Finally, among the more thorny themes there still exist old agrarian problems (the case of Chimalapas) along new bases of tension regarding land and territory. For example, recent protests have been carried out against the planned hydroelectric dam Paso de la Reina and against the San José del Progreso mine exploited by the Cuzcatlán company, with Canadian financing.
Upon finishing his term in office, governor Zeferino Torreblanca received strong criticism for the bloody legacy of his administration. The Workshop for Communal Development (TADECO) and the Committee of Relatives and Friends of the Kidnapped, Disappeared, and Murdered in Guerrero noted that “[the] government of Zeferino Torreblanca opted for repression as a means of governing […], as is reflected in the existence of more than 250 arrest-orders against social activists and human-rights defenders.” Juan Alarcón Hernández, president of the Commission on Human Rights in the state of Guerrero (CODDEHUM), assured that during the six-year term of Torreblanca, Guerrero suffered regression in terms of human rights. His organization registered at least 202 kidnappings, more than 5000 murders (including that of 11 journalists and 447 women), in addition to 170 disappeared. During the final week of the government of Torreblanca, the installations of the newspaper El Sur de Acapulco were closed due to death-threats directed against its employees. The director of the daily found the governor responsible for these threats.
On 1 April power was taken by the new governor, Ángel Aguirre Rivero, candidate from the “Guerrero Unites Us” alliance comprised by the Party of Democratic Revolution (PRD), Convergencia, and the Labor Party (PT). Days after taking office, Aguirre Rivero met with members of the Council of Ejidos and Communities Opposed to La Parota (CECOP) so as to familiarize himself with their arguments against the construction of the hydroelectric dam La Parota near Acapulco. In meeting with CECOP, Aguirre emphasized that he would respect the decision of the comuneros of the zone who would be affected by La Parota. CECOP also celebrated the annulment of the 28 April 2010 assembly that ‘approved‘ the expropriation of 1300 hectares for the construction of the dam, this in the absence of opponents of the project and with the presence of hundreds of soldiers. The Tlachinollan Mountain Center for Human Rights noted that “with [the recent resolution] there are five cases that have been resolved in favor of the comuneros and ejidatarios opposed to La Parota.”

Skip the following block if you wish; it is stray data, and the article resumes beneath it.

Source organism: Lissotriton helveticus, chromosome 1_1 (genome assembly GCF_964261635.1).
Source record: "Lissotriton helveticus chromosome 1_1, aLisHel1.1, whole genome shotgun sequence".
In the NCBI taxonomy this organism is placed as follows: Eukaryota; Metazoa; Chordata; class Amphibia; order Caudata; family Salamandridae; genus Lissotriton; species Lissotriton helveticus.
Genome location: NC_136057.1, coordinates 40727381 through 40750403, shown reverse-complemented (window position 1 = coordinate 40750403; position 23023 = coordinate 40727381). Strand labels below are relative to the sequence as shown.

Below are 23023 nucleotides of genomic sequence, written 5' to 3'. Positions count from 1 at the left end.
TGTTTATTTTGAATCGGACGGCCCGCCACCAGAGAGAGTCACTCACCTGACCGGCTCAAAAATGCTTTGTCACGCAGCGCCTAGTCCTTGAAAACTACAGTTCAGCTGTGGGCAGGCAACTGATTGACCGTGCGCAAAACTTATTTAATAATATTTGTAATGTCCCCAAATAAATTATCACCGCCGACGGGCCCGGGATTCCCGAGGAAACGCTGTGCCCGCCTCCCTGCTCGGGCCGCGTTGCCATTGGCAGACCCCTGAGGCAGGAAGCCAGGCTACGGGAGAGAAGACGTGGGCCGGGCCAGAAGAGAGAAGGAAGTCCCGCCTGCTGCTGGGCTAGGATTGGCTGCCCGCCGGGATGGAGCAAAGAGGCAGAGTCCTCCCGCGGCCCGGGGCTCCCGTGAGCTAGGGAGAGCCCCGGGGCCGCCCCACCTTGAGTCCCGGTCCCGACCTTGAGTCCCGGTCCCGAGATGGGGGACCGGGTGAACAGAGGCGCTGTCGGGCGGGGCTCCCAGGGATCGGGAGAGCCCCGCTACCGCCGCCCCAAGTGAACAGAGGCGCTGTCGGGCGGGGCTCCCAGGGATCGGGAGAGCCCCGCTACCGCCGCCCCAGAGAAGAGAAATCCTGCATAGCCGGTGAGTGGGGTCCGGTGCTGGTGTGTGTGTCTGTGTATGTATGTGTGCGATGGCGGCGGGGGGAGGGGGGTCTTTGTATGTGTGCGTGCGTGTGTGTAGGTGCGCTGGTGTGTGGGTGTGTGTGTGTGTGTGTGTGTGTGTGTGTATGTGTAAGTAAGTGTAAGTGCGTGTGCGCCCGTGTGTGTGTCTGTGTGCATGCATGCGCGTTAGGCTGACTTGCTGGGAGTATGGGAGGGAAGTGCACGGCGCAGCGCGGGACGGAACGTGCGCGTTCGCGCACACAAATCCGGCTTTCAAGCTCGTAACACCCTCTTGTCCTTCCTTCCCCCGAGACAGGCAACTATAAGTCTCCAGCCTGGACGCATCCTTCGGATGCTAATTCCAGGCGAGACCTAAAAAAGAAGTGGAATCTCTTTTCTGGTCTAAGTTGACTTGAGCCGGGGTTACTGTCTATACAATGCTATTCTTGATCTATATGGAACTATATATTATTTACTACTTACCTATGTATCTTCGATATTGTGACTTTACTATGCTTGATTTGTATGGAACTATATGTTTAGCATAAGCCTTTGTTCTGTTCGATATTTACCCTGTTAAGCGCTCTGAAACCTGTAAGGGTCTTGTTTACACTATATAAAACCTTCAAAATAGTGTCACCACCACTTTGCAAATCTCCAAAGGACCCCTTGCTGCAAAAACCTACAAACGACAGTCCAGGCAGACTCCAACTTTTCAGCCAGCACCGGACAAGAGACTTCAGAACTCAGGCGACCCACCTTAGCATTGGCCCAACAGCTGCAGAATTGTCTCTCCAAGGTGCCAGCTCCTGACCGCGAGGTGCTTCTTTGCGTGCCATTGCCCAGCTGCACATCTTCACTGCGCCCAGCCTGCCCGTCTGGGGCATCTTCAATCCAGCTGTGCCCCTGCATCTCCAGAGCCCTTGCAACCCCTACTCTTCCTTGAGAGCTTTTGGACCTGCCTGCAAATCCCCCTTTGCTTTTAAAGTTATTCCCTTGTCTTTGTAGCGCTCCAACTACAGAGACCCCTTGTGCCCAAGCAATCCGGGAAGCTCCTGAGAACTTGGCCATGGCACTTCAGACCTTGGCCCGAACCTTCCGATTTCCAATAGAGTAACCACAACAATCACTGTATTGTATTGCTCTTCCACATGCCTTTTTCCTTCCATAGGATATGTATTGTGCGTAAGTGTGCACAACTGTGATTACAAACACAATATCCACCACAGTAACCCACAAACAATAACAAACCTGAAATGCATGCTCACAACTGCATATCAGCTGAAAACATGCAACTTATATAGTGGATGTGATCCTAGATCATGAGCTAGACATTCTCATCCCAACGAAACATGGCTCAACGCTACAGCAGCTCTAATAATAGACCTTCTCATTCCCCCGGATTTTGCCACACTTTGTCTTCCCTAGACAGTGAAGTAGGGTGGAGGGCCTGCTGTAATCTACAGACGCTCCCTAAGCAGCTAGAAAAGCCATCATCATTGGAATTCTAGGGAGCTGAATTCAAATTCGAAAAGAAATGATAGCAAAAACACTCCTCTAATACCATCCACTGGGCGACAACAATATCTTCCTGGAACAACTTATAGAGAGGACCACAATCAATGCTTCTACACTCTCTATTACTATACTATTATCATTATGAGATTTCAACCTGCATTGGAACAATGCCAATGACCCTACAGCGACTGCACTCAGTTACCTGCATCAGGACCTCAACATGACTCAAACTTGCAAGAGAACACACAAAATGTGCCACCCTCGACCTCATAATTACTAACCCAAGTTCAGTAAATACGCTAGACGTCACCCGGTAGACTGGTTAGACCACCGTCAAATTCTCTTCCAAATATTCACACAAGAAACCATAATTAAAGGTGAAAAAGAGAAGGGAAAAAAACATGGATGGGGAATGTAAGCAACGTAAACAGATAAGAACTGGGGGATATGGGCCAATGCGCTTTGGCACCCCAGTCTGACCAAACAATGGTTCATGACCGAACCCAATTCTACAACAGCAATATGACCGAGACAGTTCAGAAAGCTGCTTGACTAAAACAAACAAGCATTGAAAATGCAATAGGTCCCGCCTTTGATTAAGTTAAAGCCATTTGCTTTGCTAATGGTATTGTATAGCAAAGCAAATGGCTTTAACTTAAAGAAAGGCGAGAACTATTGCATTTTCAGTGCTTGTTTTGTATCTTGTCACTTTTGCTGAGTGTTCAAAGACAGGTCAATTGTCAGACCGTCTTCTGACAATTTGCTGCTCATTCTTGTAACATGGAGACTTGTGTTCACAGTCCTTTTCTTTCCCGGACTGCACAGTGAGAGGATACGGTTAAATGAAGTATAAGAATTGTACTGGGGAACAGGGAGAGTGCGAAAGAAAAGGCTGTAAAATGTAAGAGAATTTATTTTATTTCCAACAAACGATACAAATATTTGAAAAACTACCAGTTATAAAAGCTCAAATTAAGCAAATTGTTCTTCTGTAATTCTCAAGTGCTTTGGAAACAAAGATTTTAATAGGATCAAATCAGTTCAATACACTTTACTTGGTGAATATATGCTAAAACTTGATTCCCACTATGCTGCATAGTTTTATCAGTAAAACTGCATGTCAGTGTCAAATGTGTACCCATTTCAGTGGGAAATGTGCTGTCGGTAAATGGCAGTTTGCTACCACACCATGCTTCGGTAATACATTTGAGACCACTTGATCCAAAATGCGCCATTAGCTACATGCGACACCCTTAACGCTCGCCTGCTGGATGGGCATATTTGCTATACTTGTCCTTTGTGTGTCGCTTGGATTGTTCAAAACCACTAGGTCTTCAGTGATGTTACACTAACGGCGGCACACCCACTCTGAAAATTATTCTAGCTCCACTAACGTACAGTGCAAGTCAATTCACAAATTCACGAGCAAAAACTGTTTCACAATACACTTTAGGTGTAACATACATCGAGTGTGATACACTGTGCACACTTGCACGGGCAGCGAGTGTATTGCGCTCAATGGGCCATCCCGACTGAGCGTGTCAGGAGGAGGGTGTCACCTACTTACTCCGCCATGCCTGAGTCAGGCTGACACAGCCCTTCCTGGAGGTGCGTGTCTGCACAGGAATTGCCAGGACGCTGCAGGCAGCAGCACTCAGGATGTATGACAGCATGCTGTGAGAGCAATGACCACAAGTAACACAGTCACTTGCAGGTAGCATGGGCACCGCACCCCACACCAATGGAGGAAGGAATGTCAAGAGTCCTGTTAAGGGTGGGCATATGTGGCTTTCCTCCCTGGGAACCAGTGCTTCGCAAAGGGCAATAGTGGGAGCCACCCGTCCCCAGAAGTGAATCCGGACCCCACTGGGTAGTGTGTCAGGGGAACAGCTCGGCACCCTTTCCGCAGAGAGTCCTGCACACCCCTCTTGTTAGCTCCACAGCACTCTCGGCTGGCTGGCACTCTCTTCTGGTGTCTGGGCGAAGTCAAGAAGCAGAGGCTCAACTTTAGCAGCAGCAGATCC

That repression against activists continues to be critical in Guerrero was seen in the murder of Javier Torres Cruz, member of the Ecologist Organization of the Sierra de Coyuca and Petatlán and witness against the cacique Rogaciano Alba Álvarez in the case of the murder of the human-rights defender Digna Ochoa y Plácido (2001). After having testified, Torres and his relatives were harassed and received death-threats on various occasions. On 18 April, Javier torres was ambushed and murdered by a group of armed men, presumably following the orders of the aforementioned cacique. Upon learning of the event, two of Torres’ brothers sought out the place of the murder, where they were also fired upon. One of the two was gravely injured. Amnesty International has expressed concern for the life and integrity of the relatives of Torres Cruz and the residents of the community La Morena, where Javier lived.
In more hopeful developments, three members of the communal radio Ñomndaa were released from prison. They had been accused for the crime of kidnapping and had been sentenced to imprisonment for 3 years and 2 months as well as a fine of 1,753 pesos. In any case, according to counsel, no evidence existed for the claim that the accused had participated in the acts.
Another hopeful development is to be found in the regions of La Montaña and Costa Chica, where a campaign in Defense of Land has begun called “With open hearts we defend our Mother Earth against mining.” On 28 March, several organizations, communal free radios, and alternative media met to initiate activities against mining exploitation in the zone. From only 2005 to 2010, some 200,000 hectares of indigenous territory of the region were turned over by the federal government to foreign mining companies, with no regard for the right to consultation of indigenous peoples.